10 Questions with… Wendy Pautz
Seattle-based LMN Architects, winner of the American Institute of Architects 2016 Architecture Firm Award, creates buildings that foster interactions between individuals, communities, and the natural world. Since opening in 1979, the firm has advanced our understanding of what sustainable design means through such innovative projects as the Vancouver Convention Centre West, which features a 6-acre bird habitat on top and an underwater reef below. Other notable civic buildings include the Cleveland Convention Center, with its slanted grass roof and views of Lake Erie, and the Seattle Center’s Marion Oliver McCaw Hall, a performing arts theater whose public promenade invites all to experience the arts.
Here LMN partner Wendy Pautz discusses the importance of designing buildings that strengthen communities, how nature influences her work, and why the city is her favorite room in her home.
Interior Design: LMN is known for projects that push the envelope of green design—even going so far as to include edible landscaping. Is there an LMN project that you think did a particularly good job of merging the natural environment with the built world?
Wendy Pautz: We look for ways to bring natural landscape into everything we do—by enclosing or reaching out to capture it, whether at the ground or roof plane, or on vertical surfaces. The Vancouver Convention Center weaves together architecture, interiors, urban design, and landscape in a unified piece of the urban fabric to function literally as a living part of both the city and the harbor. The building features six acres of living roof that is home to significant avian and apian populations. The underwater marine life is similarly rich due to the comprehensive habitat restoration that was integrated into the project and design.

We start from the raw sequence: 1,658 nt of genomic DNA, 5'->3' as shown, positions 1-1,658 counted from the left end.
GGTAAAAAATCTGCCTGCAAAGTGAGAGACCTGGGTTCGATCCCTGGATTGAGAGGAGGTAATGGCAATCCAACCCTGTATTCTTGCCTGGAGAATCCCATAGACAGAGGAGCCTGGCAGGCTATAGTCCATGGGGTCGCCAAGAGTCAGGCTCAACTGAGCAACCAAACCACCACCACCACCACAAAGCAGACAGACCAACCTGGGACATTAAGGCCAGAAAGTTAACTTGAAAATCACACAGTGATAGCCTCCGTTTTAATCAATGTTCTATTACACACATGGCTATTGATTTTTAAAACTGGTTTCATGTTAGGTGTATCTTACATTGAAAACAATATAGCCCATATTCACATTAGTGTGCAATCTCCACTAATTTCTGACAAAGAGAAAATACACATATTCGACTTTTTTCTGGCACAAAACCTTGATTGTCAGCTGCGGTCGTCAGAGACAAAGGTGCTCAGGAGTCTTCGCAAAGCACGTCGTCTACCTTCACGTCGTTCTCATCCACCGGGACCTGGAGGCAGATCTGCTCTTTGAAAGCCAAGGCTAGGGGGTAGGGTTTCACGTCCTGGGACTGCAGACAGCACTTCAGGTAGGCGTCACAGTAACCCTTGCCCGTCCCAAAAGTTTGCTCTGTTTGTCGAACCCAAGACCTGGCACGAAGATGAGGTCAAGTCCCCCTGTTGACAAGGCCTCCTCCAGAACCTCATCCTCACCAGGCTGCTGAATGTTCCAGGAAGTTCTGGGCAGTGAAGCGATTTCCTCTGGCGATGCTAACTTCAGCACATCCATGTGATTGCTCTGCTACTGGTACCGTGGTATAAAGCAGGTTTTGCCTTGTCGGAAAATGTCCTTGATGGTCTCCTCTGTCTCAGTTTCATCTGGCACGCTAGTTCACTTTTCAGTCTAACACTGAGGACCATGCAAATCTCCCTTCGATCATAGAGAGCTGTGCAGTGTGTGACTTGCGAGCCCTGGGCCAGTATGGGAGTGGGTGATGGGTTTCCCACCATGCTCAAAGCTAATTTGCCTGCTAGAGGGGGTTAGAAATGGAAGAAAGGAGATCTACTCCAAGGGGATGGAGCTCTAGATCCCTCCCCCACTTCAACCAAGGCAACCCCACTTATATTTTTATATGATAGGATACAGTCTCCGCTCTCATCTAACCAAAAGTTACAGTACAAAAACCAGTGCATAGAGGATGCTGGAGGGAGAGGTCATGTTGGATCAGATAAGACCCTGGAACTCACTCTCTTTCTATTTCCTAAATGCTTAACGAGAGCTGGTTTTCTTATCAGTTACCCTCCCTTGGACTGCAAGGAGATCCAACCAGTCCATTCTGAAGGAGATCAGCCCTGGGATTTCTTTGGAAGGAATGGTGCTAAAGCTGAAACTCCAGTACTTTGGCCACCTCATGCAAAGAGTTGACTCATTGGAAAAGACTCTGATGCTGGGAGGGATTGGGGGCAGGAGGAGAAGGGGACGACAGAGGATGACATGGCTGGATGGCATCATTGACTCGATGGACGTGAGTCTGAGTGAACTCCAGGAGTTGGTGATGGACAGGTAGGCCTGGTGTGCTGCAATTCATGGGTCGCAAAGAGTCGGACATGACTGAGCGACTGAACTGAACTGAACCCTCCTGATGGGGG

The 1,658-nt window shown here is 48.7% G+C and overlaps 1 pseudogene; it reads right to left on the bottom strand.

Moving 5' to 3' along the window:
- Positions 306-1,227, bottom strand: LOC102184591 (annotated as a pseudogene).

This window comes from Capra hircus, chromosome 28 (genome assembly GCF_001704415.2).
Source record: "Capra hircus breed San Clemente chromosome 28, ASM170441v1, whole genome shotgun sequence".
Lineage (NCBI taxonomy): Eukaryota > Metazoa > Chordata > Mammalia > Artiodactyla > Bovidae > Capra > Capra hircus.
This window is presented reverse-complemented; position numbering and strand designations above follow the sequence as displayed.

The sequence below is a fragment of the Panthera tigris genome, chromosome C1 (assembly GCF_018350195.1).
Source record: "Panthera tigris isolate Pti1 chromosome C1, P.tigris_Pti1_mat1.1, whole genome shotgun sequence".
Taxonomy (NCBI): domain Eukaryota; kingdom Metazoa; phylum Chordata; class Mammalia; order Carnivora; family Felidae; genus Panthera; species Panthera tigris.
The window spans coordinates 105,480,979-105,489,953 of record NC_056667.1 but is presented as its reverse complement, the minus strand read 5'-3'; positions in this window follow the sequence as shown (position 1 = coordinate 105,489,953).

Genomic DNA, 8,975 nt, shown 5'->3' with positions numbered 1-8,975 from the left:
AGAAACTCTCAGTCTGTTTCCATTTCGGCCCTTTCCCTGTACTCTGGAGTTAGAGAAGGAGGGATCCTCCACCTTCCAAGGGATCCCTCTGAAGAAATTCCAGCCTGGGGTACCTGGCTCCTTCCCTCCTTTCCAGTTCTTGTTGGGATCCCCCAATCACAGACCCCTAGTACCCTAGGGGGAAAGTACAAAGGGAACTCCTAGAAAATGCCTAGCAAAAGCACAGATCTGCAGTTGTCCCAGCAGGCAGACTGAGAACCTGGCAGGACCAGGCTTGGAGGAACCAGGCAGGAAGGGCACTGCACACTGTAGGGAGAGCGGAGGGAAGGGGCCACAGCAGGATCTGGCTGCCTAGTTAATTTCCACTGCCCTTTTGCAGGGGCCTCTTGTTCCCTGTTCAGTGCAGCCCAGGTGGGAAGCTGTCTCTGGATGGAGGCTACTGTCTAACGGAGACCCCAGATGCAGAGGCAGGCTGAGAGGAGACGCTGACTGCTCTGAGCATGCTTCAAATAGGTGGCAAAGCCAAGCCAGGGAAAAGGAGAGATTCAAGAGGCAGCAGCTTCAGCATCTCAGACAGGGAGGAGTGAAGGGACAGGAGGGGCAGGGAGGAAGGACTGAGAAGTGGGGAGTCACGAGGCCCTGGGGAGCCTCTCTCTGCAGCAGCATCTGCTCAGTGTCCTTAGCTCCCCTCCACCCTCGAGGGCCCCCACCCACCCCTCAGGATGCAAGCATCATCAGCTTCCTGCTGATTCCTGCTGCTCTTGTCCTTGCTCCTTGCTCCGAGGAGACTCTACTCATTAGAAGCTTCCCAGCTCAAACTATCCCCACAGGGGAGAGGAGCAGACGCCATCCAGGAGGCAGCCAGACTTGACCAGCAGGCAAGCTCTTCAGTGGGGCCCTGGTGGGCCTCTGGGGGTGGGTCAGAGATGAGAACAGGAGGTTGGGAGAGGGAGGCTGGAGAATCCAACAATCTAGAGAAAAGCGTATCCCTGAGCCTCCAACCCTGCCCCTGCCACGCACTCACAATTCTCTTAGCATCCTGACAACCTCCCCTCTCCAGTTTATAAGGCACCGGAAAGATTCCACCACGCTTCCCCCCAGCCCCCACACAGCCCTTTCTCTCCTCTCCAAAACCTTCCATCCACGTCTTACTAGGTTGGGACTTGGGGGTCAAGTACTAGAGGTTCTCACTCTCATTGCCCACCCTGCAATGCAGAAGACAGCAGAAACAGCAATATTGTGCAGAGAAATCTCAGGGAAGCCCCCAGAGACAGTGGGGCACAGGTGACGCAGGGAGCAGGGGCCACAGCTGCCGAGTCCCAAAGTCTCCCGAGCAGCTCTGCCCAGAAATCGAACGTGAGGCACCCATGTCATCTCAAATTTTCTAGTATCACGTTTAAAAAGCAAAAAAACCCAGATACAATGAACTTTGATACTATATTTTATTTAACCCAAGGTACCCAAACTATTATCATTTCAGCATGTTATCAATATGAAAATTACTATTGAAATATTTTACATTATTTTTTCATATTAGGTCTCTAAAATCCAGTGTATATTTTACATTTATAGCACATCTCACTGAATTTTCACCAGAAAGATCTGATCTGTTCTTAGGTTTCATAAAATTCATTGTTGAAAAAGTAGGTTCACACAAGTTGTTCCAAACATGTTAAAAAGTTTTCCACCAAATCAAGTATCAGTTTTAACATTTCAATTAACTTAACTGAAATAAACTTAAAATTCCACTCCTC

The Vancouver Convention Center could have been anything, but we wanted it to be an extension of the green system that connects the city to its place. It becomes a living room for the city, both inside and out.
ID: Why is it important to include green space and connections to the natural environment in urban design?
WP: We are in an era of significant development and densification of our cities and, as a result, we believe there is a responsibility for buildings to do more than just house the required program. Buildings must make a bigger impact on the cities in which they are located. One aspect of this is providing for opportunities to experience the natural environment within the built environment. Open spaces and connections to nature are important to our shared urban experience, and we expect this to continue to increase in importance as cities become denser.
ID: Are there any architectural trends that you’d like to see more of in the future?
WP: I’m excited to see the continued densification of our cities. Challenges are inherent in this, but the benefits are enormous. Doing this well requires a holistic and sustainable approach to architecture. It’s the way we think about each of our projects and urban placemaking.
One component of dense, urban development that I think will continue to be an important aspect of crafting the urban experience is sensitive urban infill. Done well it preserves our natural resources while fostering a more dynamic culture.
ID: What are some of the primary benefits of developing dense cities?
WP: Balance, as with most things, is an important consideration in the development of denser cities. Buildings for living and business need to be paired with open spaces to foster relaxation and recreation, as well as support opportunities for community gathering and connections to the natural environment. The densification of cities is an important step to preserving the natural environment outside cities and to simultaneously reduce our reliance on the car and all that goes with it.
In cities where the activities of the people who live there are an integral component of the urban experience, there is a particular vibrancy and shared ethos of that place. With densification there is an opportunity for cities to be enriched by a diversity of human interaction.